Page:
country, there are now <a title=”http://www.ams.usda.gov/AMSv1.0/farmersmarkets” href=”http://www.ams.usda.gov/AMSv1.0/farmersmarkets” target=”_blank”>7,864
farmers markets across the United States</a>, more than double from just a
decade ago, directly connecting folks to their food producers.</p>
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<strong>2.
Farm-to-School: </strong>Fifteen years ago you wouldn’t have
found any big school districts partnering with their local farmers to get farm
fresh, regional food onto kids’ lunch trays. Today, there are <a title=”http://www.farmtoschool.org/” href=”http://www.farmtoschool.org/” target=”_blank”>farm-to-school programs</a> in
10,000 schools–in every single state in the country. </p>
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<strong>3. </strong>
<strong>Farmworkers’
rights:</strong>
<u>
</u>Farmworkers continue to be among the most poorly paid and
exploited workers in our economy and yet, thanks to the hard work and organizing
by the <a title=”http://www.ciw-online.org/” href=”http://www.ciw-online.org/” target=”_blank”>Coalition of Immokalee
Workers</a> (CIW), farmworkers in Florida are starting to see
wages and working conditions improve through the organization’s Fair Food
Program. This month, after six years of campaigning, Chipotle announced it will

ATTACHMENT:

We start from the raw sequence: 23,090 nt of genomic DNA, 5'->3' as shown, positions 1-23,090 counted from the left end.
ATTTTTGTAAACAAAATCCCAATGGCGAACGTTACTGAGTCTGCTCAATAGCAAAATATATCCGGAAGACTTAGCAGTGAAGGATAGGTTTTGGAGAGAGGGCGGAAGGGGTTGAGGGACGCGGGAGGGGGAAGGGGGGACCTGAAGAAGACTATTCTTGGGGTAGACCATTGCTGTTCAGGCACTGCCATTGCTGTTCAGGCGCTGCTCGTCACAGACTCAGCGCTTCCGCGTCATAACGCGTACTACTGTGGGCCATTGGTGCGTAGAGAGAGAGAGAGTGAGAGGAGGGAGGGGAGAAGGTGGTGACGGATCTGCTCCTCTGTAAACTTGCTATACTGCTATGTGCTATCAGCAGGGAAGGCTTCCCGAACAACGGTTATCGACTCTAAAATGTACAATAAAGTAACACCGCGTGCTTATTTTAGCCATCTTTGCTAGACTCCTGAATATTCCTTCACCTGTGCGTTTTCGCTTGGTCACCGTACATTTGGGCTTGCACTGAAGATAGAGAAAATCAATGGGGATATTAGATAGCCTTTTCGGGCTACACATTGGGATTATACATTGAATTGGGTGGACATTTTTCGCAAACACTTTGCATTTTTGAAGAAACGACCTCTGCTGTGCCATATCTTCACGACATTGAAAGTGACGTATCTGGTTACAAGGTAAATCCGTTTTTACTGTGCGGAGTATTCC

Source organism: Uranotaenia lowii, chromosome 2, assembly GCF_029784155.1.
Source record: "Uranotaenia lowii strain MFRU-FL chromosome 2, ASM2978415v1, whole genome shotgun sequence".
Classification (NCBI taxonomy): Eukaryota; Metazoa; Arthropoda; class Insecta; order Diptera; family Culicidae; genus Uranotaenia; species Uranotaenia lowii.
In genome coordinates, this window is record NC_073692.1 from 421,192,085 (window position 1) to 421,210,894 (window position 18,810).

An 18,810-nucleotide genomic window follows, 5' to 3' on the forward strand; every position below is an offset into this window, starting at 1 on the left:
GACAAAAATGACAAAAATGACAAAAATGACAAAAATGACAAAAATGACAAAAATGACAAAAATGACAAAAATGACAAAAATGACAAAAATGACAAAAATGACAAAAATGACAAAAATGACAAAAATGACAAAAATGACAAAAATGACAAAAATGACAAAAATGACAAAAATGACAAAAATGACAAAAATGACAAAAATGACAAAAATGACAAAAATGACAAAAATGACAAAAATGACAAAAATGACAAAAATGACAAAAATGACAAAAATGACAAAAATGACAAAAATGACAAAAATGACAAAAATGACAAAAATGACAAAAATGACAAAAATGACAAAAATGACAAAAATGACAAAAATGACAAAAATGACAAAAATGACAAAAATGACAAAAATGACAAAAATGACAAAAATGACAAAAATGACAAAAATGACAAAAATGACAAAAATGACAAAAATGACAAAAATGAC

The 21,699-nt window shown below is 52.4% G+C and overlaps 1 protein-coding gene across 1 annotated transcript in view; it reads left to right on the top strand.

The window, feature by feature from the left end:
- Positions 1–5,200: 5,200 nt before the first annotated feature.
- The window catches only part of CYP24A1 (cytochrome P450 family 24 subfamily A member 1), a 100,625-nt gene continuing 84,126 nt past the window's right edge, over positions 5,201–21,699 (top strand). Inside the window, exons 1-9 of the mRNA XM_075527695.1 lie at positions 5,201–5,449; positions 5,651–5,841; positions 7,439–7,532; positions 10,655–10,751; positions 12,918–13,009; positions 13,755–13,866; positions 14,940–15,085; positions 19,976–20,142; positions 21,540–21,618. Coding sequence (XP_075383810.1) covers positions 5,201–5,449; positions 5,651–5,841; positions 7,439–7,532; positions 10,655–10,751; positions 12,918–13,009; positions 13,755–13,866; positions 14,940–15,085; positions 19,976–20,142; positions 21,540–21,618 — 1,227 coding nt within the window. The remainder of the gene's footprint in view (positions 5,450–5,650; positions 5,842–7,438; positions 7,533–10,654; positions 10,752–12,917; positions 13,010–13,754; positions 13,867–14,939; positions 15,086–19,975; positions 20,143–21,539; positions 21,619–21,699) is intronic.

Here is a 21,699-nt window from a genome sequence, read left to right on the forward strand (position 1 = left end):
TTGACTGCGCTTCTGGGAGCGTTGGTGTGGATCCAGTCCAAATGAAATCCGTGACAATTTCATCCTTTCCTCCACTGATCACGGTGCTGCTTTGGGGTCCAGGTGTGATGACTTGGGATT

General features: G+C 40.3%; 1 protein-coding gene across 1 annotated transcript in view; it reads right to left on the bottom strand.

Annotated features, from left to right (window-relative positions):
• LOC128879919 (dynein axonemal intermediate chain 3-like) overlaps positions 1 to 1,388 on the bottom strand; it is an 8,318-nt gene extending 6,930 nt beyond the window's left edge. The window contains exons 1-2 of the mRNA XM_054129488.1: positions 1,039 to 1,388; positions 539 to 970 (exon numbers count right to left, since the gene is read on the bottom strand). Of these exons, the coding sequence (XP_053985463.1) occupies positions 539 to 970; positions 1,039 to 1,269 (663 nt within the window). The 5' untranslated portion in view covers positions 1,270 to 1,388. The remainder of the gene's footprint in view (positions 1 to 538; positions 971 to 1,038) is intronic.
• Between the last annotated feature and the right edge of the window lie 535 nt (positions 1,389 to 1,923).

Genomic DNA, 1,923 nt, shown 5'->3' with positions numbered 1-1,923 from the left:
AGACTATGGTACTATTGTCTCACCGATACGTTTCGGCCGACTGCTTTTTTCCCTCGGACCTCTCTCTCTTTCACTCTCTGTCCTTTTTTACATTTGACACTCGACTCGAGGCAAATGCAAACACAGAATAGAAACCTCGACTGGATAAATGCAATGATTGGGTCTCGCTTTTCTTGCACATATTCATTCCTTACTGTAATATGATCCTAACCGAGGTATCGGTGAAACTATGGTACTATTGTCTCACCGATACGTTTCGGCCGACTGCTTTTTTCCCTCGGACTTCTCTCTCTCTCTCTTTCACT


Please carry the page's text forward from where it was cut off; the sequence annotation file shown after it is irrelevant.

sign the Coalition’s Fair Food Agreement to respect the rights and dignity of
farmworkers by committing to pay a “penny-per-pound” premium for tomatoes to
lift farmworker wages and only to buy from farms with fair labor practices.
The CIW is now partnering with other worker advocacy groups through the <a>Food Chain
Workers Alliance</a>, bringing
together workers from seed to plate.</p>
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<strong>4. </strong>
<strong>Protecting our water and
farmland:</strong> Over the past decade, some of the biggest oil and gas companies in
the world have been working overtime to expand fracking, aka hydraulic
fracturing. Research is showing that fracking decimates farmland, generates
toxic waste, and pollutes our air and water. That’s why California, Illinois,
New Jersey, Pennsylvania, Michigan and New York have all passed measures against
this destructive, toxic practice. And, 250 communities around the U.S. have
taken action to stop fracking, thanks in part to the chutzpah and organizing
power of our partners at <a title=”http://www.fwwatch.org/” href=”http://www.fwwatch.org/” target=”_blank”>Food
& Water Watch</a>.</p>
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<strong>5. </strong>
<strong>Real food on campus:</strong> Started in 2008 to encourage
universities to shift some of the $7 billion spent annually on food purchases
toward “real food,” <a title=”http://www.realfoodchallenge.org/” href=”http://www.realfoodchallenge.org/” target=”_blank”>Real Food Challenge</a> now connects students on hundreds of
college campuses. To
date, they’ve shifted $48.5 million of school purchases toward real food–that’s
a lot of local carrots! Today, 250 Real Food Challenge campus chapters
are hosting Food Day events.</p>
<p>And those are
just five examples – I could have picked fifty more.</p>
<p>Right now,